validator - regular expression validation in c#

Regex for numbers only (12)

I haven't used regular expressions at all, so I'm having difficulty troubleshooting. I want the regex to match only when the contained string is all numbers; but with the two examples below it is matching a string that contains all numbers plus an equals sign like "1234=4321". I'm sure there's a way to change this behavior, but as I said, I've never really done much with regular expressions.

string compare = "1234=4321";
Regex regex = new Regex(@"[\d]");

if (regex.IsMatch(compare))

regex = new Regex("[0-9]");

if (regex.IsMatch(compare))

In case it matters, I'm using C# and .NET2.0.

Another way: If you like to match international numbers such as Persian or Arabic, so you can use following expression:

Regex = new Regex(@"^[\p{N}]+$");

To match literal period character use:

Regex = new Regex(@"^[\p{N}\.]+$");

Here is my working one:


And some tests

Positive tests:

string []goodNumbers={"3","-3","0","0.0","1.0","0.1","0.0001","-555","94549870965"};

Negative tests:

string []badNums={"a",""," ","-","001","-00.2","000.5",".3","3."," -1","--1","-.1","-0"};

Checked not only for C#, but also with Java, Javascript and PHP

If you need to check if all the digits are number (0-9) or not,


1425 TRUE

0142 TRUE



154a25 FALSE

1234=3254 FALSE

If you need to tolerate decimal point and thousand marker

var regex = new Regex(@"^-?[0-9][0-9,\.]+$");

You will need a "-", if the number can go negative.

It is matching because it is finding "a match" not a match of the full string. You can fix this by changing your regexp to specifically look for the beginning and end of the string.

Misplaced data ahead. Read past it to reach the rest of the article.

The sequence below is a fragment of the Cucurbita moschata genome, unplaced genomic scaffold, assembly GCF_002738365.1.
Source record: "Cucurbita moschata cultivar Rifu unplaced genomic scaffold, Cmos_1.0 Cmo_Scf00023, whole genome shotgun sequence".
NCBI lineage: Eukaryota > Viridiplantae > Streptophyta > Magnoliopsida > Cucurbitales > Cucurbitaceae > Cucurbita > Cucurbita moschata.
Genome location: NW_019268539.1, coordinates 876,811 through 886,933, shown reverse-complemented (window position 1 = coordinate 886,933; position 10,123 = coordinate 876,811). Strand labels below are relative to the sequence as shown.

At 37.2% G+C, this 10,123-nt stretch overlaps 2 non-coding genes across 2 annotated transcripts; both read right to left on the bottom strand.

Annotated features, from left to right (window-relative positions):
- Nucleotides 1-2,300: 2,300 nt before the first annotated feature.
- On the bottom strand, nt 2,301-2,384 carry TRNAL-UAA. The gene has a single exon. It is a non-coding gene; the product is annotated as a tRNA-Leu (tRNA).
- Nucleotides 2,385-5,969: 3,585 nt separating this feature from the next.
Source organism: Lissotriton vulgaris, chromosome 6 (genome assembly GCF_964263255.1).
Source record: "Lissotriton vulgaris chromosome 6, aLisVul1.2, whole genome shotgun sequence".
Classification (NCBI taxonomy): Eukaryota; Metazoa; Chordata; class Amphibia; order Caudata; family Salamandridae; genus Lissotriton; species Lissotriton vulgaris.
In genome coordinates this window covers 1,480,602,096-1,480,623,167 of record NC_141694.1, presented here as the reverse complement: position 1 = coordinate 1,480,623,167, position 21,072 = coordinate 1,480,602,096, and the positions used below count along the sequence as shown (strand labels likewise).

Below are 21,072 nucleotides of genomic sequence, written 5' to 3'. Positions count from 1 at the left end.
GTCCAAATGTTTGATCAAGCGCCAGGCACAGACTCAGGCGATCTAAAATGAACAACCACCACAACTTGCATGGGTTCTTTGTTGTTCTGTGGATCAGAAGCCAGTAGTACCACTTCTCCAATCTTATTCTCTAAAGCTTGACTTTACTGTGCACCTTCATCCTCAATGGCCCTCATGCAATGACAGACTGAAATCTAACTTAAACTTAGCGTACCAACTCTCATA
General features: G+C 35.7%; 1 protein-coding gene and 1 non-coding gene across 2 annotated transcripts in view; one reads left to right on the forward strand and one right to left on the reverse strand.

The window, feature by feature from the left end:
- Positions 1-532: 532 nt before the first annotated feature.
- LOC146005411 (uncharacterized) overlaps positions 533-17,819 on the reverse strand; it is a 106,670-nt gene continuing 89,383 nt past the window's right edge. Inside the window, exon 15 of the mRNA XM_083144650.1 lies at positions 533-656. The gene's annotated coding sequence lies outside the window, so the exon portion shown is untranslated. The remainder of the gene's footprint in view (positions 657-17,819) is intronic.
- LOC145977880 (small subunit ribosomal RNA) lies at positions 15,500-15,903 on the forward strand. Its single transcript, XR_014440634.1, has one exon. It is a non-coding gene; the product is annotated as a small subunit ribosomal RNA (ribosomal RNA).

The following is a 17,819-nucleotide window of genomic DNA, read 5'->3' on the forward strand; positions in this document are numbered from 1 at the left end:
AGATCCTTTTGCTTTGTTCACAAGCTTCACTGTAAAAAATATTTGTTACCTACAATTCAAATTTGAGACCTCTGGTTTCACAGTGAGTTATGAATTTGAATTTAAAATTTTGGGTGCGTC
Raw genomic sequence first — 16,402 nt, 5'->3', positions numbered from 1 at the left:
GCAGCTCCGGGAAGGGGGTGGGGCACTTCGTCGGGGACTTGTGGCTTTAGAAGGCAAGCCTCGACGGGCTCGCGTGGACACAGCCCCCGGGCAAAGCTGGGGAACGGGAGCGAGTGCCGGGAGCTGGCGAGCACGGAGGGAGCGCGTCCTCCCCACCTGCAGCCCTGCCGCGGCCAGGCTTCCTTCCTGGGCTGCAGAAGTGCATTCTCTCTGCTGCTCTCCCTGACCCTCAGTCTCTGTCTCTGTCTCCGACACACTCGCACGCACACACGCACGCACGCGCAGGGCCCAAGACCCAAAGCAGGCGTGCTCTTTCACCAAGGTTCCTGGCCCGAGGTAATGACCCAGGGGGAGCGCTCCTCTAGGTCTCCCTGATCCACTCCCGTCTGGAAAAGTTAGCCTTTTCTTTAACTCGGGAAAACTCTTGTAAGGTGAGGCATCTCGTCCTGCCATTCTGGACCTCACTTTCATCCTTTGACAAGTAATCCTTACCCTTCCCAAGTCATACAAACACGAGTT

Perhaps my method will help you.

    public static bool IsNumber(string s)
        return s.All(char.IsDigit);

Regex regex = new Regex ("^[0-9]{1,4}=[0-9]{1,4]$")

Sorry for ugly formatting. For any number of digits:


For one or more digit:


Use the beginning and end anchors.

Regex regex = new Regex(@"^\d$");

Use "^\d+$" if you need to match more than one digit.

Note that "\d" will match [0-9] and other digit characters like the Eastern Arabic numerals ٠١٢٣٤٥٦٧٨٩. Use "^[0-9]+$" to restrict matches to just the Arabic numerals 0 - 9.

If you need to include any numeric representations other than just digits (like decimal values for starters), then see @tchrist's comprehensive guide to parsing numbers with regular expressions.

While non of the above solutions was fitting my purpose, this worked for me.

var pattern = @"^(-?[1-9]+\d*([.]\d+)?)$|^(-?0[.]\d*[1-9]+)$|^0$|^0.0$";
return Regex.Match(value, pattern, RegexOptions.IgnoreCase).Success;

Example of valid values: "3", "-3", "0", "0.0", "1.0", "0.7", "690.7", "0.0001", "-555", "945465464654"

Example of not valid values: "a", "", " ", ".", "-", "001", "00.2", "000.5", ".3", "3.", " -1", "--1", "-.1", "-0", "00099", "099"

^\d+$, which is "start of string", "1 or more digits", "end of string" in English.

use beginning and end anchors.

 Regex regex = new Regex(@"^\d$");
 Use "^\d+$" if you need to match more than one digit.